- Place of Use Continent - North America, Country - Canada
- Category Recreational artifacts
- Sub-category Public entertainment device
- Department Folklore
- Museum CMH
- Earliest 1954/01/01
- Latest 1964/12/31
- Materials Wood, Metal, Textile, Plastic, Cork
- Measurements Height 71.0 cm, Width 46.0 cm, Depth 11.5 cm
- Related activity Puppetry
- Caption Character from a television production
- Additional Information Manon Lascaut, CBC-TV Special, ca.1959.
- Caption Hal and Renné Marquette
Stage dancers Hal and Renné Marquette began to experiment with puppets in the early 1940s. During the Second World War, Hal was sent overseas and, upon his return, used his rehabilitation money to create the Marquette Imaginettes. They introduced marionettes into their dance act, and until the mid-1950s performed at trade shows, in nightclubs and department stores, and with the Toronto Symphony Orchestra. They were later hired by the CBC to operate the "Howdy Doody" characters for the Canadian version of the series. The Marquettes continued to perform in television until 1961.
Adapted from Figuratively Speaking : Puppetry in Ontario by Ken McKay, copyright 1990. Courtesy of the Ontario Puppetry Association and Ken McKay.
- Caption Marionette
(Alternate name: String Puppet)
This category of puppet is controlled from above using strings. Marionettes are usually fully articulated, with strings linking the different parts of the body - head, torso, arms, legs - to a hand-held "control". Several different types of controls exist, with various degrees of complexity (vertical, horizontal, angled). Marionettes can be made of a wide range of materials: wood, paper, fabric, foam rubber, etc.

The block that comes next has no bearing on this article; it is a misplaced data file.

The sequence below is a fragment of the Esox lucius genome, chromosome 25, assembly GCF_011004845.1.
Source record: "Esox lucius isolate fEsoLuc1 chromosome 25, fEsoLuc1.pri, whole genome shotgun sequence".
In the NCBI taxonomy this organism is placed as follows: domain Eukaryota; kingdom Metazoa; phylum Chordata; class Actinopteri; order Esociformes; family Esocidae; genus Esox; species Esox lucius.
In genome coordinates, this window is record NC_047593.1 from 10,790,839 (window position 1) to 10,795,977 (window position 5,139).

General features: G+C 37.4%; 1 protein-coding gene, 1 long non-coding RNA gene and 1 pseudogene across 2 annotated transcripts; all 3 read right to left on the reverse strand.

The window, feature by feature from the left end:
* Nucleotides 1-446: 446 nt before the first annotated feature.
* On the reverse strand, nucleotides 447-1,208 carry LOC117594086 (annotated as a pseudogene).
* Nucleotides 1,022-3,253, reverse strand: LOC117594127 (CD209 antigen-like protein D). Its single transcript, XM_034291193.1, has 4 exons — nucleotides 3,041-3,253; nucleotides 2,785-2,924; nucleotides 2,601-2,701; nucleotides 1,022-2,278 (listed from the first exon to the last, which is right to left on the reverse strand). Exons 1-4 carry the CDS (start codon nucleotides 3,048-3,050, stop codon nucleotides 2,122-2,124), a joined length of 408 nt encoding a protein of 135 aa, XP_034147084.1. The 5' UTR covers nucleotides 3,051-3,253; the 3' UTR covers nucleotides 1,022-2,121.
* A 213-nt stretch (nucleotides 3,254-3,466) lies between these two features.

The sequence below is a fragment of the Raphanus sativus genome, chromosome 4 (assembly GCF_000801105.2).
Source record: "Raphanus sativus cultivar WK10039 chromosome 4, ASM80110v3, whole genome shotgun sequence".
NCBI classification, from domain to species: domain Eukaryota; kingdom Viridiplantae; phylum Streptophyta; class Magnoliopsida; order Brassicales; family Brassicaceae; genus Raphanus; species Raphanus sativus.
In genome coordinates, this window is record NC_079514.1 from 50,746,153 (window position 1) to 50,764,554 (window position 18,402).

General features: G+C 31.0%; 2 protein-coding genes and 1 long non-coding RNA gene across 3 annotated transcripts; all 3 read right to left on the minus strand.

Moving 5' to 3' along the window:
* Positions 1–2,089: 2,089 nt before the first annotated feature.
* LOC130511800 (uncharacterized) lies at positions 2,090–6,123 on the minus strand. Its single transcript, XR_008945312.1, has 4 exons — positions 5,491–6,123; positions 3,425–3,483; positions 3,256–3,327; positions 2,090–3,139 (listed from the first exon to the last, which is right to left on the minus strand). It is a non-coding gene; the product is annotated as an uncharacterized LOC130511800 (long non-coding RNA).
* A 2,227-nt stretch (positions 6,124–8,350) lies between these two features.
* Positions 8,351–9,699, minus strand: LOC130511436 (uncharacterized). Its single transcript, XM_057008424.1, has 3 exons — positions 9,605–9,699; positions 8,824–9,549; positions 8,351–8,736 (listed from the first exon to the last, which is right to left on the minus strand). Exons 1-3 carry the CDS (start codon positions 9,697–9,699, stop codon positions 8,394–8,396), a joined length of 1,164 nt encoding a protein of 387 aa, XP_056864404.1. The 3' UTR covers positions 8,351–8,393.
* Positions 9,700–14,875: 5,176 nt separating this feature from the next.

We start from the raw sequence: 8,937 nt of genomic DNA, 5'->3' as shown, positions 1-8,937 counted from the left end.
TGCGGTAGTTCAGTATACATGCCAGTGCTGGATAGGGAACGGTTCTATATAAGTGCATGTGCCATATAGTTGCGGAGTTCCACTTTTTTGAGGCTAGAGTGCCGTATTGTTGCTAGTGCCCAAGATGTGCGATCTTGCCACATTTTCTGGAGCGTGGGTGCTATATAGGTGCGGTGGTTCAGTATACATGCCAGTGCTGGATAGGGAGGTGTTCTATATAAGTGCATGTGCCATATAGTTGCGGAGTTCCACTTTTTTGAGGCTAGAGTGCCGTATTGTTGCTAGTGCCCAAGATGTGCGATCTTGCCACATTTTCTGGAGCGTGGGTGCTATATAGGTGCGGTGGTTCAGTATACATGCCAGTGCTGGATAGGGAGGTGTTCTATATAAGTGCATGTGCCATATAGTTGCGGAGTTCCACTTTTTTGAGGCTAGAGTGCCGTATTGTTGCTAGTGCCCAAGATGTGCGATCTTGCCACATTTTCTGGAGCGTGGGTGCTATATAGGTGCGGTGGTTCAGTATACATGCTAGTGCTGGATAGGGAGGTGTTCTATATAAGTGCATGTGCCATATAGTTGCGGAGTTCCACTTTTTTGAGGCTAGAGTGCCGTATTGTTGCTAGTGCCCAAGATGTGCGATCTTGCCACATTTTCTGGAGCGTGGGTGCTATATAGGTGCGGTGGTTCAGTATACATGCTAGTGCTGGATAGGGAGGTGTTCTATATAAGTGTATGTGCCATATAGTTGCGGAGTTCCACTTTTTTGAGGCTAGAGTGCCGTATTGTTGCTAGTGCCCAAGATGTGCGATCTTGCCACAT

Marionette combining two characters - sometimes more - which are usually placed side by side and attached to the same control. This type of puppet is most often used when similar characters must make identical movements; e.g., a corps de ballet.
A marionette constructed and strung in a way that allows it to perform precise and intricate activities (e.g., juggling, performing complex manoeuvres on a trapeze), or to transform (e.g., when one character changes into another). In the latter case, it should be noted that the term "transformation marionette" can also be used.